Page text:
The Daily Reckoning December 20th
The Welfare States of the Developed World are “long growth.” Without it, their finances are doomed.
First, a little background…
Generally, investors will pay more for a dollar’s worth of earnings from a stock than from a bond. Stocks are riskier than bonds, in the sense that share prices tend to go up and down more, depending on company results. But investors believe this ‘risk premium’ is worth it, because there is more ‘upside’ in stocks; they will grow with the economy. Over the long run, therefore, the rate of return on stock market investing should more or less reflect the stream of dividends received, plus the rate of growth in the economy. If the economy doesn’t grow, however, the risk premium becomes a costly artifact of an earlier age.
Pension and insurance funds, too, count on growth. They collect money. They invest it and make projections based on what they consider a likely rate of return. The difference between what they collect in premiums…and what they need to invest to cover their costs and payouts…is profit. As of 2012, the typical pension fund — such as those operated by state and local governments — was banking on a rate of investment return as much as four times higher than the GDP growth rate. If growth does not pick up, these funds will go broke.
Private households, pension and insurance funds all are on one side of the trade, betting that growth rates will recover to those of the ’80s or ’90s. If so, disaster might be averted. Higher growth rates will permit governments to keep the rate of debt growth in line with revenue increases. But if growth doesn’t recover, public finances all over the planet are doomed.
Over the last 4 years the number of people on disability has risen more than 7 times faster than the number of people with jobs. The number of people on food stamps has increased by 17 million during Obama’s term in office. From the beginning of Obama’s first term to the end of it, approximately 4.6 million jobs disappeared. But the number of additions to food-stamp and disability roles jumped 21.2 million.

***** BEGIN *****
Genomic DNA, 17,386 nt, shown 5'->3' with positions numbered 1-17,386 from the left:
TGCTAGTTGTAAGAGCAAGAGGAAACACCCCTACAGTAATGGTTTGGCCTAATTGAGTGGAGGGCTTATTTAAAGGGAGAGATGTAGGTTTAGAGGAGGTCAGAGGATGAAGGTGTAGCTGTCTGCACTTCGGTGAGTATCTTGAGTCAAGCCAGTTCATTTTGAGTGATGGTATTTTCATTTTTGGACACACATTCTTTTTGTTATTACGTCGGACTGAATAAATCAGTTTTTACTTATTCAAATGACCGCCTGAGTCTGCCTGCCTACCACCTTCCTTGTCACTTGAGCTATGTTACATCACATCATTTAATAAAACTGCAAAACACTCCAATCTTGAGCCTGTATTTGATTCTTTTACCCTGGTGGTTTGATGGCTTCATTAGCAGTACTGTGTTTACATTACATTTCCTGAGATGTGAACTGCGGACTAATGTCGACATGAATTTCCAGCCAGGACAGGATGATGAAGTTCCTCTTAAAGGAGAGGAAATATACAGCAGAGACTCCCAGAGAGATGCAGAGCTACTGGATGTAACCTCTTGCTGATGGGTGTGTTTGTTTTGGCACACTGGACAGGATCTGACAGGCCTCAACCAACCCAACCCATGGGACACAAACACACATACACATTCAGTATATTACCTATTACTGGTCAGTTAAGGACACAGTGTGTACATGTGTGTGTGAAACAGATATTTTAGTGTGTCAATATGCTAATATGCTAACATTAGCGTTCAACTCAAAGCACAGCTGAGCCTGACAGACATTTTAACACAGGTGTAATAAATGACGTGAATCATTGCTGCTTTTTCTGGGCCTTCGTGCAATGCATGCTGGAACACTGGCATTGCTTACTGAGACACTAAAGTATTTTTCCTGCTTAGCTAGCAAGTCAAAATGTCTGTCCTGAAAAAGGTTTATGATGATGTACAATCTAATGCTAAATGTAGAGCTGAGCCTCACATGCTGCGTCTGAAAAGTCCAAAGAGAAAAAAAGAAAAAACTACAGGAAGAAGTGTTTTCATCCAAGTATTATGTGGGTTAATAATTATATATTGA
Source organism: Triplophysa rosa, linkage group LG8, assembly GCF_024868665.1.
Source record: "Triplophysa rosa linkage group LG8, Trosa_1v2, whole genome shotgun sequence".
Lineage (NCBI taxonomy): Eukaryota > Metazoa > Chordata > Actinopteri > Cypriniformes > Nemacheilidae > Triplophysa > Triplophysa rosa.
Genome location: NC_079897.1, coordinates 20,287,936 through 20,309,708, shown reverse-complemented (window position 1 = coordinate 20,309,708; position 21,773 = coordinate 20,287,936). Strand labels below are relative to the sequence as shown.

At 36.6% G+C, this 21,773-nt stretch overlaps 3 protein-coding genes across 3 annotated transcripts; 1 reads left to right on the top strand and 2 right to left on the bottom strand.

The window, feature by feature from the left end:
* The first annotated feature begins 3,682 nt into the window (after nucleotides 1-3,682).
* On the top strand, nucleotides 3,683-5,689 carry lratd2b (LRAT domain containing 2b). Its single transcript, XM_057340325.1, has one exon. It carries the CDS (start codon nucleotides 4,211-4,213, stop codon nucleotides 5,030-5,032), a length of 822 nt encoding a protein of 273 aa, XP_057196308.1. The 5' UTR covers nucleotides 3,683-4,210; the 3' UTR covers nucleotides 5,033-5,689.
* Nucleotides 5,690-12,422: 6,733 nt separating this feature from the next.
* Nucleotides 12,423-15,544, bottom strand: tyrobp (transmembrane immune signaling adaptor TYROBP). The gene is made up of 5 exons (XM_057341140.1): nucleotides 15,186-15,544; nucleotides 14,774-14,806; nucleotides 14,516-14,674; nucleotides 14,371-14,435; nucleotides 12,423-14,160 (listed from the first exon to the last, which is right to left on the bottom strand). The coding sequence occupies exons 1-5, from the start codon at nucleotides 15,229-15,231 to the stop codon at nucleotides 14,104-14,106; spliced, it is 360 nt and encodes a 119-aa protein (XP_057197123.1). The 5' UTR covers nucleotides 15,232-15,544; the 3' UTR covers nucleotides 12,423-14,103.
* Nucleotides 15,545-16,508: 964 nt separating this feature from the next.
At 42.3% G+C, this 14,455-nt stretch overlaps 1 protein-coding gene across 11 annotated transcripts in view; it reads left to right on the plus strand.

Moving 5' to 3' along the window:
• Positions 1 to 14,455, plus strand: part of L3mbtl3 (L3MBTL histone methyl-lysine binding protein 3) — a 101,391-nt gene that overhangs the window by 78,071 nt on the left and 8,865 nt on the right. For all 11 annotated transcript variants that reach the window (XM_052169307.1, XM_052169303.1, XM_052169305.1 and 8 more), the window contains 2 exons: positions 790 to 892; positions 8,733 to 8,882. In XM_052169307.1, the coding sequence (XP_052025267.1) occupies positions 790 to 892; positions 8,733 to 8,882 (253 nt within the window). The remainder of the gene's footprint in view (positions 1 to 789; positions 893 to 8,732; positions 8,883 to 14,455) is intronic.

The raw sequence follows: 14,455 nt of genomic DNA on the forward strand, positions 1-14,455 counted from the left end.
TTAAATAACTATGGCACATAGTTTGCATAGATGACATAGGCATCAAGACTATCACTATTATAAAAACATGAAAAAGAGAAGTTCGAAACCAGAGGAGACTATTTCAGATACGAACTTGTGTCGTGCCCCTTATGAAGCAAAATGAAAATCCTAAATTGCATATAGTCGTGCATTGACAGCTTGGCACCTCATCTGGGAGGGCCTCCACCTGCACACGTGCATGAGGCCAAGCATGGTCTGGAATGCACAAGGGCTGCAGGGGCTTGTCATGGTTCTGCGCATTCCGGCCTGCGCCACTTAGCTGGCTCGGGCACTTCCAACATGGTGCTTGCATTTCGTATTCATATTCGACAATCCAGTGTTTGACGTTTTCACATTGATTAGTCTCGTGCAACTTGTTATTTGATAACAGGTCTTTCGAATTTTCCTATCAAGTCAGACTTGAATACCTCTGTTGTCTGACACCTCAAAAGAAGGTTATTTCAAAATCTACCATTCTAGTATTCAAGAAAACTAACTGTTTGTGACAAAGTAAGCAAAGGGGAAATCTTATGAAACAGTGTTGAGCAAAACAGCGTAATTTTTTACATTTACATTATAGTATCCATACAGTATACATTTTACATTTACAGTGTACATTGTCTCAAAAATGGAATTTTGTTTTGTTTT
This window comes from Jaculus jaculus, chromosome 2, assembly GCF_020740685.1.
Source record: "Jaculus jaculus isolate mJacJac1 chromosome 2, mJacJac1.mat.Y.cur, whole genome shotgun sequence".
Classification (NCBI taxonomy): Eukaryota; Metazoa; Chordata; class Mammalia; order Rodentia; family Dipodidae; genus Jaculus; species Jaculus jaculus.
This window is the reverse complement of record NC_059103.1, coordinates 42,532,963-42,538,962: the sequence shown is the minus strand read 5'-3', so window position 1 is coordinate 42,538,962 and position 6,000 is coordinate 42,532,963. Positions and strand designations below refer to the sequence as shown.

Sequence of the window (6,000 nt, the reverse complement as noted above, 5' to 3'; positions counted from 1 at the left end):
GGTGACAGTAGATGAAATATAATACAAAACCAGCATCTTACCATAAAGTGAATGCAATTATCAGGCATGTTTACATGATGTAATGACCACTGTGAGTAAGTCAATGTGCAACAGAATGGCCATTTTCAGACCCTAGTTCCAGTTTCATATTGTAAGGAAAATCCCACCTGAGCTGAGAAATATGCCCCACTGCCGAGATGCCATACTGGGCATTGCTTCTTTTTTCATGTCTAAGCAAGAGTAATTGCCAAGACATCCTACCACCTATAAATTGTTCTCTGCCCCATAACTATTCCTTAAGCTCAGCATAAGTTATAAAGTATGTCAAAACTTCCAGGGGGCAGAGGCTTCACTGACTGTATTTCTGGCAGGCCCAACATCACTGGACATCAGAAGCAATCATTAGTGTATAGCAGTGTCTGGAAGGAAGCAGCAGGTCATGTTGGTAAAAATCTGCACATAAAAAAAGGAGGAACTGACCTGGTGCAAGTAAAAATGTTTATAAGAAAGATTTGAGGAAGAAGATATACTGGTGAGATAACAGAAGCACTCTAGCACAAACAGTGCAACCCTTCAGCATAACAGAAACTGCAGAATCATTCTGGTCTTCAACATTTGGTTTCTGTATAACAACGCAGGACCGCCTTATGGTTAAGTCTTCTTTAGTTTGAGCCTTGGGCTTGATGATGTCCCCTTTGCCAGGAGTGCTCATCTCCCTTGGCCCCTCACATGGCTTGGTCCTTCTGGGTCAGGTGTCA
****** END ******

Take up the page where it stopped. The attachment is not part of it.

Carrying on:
Why were so many more people suddenly disabled? Was there a plague that struck the nation? Were millions crippled in a nationwide auto pile-up? Of course not. Instead, in a low-growth economy, $1,000-a-month without working had begun to look pretty good.
“You get what you pay for,” said Milton Friedman. You pay people to be disabled. You get plenty of them.
Everybody’s worried about the fiscal cliff. But there’s a much bigger cliff coming up, and it’s the “Entitlement Cliff.” In the four years since Obama took office, entitlement participants have grown exponentially.
Driving through East Baltimore recently, I saw slews of billboards with ads by shyster lawyers encouraging poor people to get in on disability payments or to sue their employers or their landlords. Here’s one of the billboard ads:
DENIED DISABILITY? Call THE FIRM. The Cochran Firm.
Johnnie Cochran was the lawyer who successfully defended O.J. Simpson. Now his firm has 30 offices around the country helping people get on disability. Apparently, he’s been pretty successful at this too.
More and more people are finding ways to get paid without contributing to useful output. This is just another part of the reason that growth slows: much of the society’s energy is diverted to unproductive uses.